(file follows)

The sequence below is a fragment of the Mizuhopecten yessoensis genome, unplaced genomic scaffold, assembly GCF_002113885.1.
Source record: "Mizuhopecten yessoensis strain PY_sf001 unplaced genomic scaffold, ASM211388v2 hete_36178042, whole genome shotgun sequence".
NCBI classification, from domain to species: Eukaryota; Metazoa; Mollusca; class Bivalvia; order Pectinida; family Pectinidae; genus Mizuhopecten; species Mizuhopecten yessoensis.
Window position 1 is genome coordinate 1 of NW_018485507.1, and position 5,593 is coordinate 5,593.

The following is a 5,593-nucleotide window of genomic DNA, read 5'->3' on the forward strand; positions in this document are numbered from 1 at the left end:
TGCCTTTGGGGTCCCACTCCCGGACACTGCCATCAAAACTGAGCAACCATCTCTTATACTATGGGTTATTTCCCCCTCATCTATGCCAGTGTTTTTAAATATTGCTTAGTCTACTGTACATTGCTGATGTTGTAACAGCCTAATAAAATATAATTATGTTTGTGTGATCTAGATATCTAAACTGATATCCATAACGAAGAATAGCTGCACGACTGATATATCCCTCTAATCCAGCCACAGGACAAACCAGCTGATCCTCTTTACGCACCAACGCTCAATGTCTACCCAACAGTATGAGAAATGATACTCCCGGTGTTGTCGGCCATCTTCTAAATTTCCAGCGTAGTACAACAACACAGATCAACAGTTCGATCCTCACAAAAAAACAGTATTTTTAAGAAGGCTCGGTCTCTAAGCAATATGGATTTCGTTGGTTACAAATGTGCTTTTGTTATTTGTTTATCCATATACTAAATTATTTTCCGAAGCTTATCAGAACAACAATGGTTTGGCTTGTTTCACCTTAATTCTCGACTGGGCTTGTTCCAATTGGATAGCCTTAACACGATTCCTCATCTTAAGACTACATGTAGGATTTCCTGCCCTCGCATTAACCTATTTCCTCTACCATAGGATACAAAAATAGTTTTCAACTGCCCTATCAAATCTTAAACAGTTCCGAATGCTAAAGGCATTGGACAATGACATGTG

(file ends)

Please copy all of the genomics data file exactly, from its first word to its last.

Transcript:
The sequence below is a fragment of the Mizuhopecten yessoensis genome, unplaced genomic scaffold, assembly GCF_002113885.1.
Source record: "Mizuhopecten yessoensis strain PY_sf001 unplaced genomic scaffold, ASM211388v2 hete_36178042, whole genome shotgun sequence".
NCBI classification, from domain to species: Eukaryota; Metazoa; Mollusca; class Bivalvia; order Pectinida; family Pectinidae; genus Mizuhopecten; species Mizuhopecten yessoensis.
Window position 1 is genome coordinate 1 of NW_018485507.1, and position 5,593 is coordinate 5,593.

The following is a 5,593-nucleotide window of genomic DNA, read 5'->3' on the forward strand; positions in this document are numbered from 1 at the left end:
TGCCTTTGGGGTCCCACTCCCGGACACTGCCATCAAAACTGAGCAACCATCTCTTATACTATGGGTTATTTCCCCCTCATCTATGCCAGTGTTTTTAAATATTGCTTAGTCTACTGTACATTGCTGATGTTGTAACAGCCTAATAAAATATAATTATGTTTGTGTGATCTAGATATCTAAACTGATATCCATAACGAAGAATAGCTGCACGACTGATATATCCCTCTAATCCAGCCACAGGACAAACCAGCTGATCCTCTTTACGCACCAACGCTCAATGTCTACCCAACAGTATGAGAAATGATACTCCCGGTGTTGTCGGCCATCTTCTAAATTTCCAGCGTAGTACAACAACACAGATCAACAGTTCGATCCTCACAAAAAAACAGTATTTTTAAGAAGGCTCGGTCTCTAAGCAATATGGATTTCGTTGGTTACAAATGTGCTTTTGTTATTTGTTTATCCATATACTAAATTATTTTCCGAAGCTTATCAGAACAACAATGGTTTGGCTTGTTTCACCTTAATTCTCGACTGGGCTTGTTCCAATTGGATAGCCTTAACACGATTCCTCATCTTAAGACTACATGTAGGATTTCCTGCCCTCGCATTAACCTATTTCCTCTACCATAGGATACAAAAATAGTTTTCAACTGCCCTATCAAATCTTAAACAGTTCCGAATGCTAAAGGCATTGGACAATGACATGTG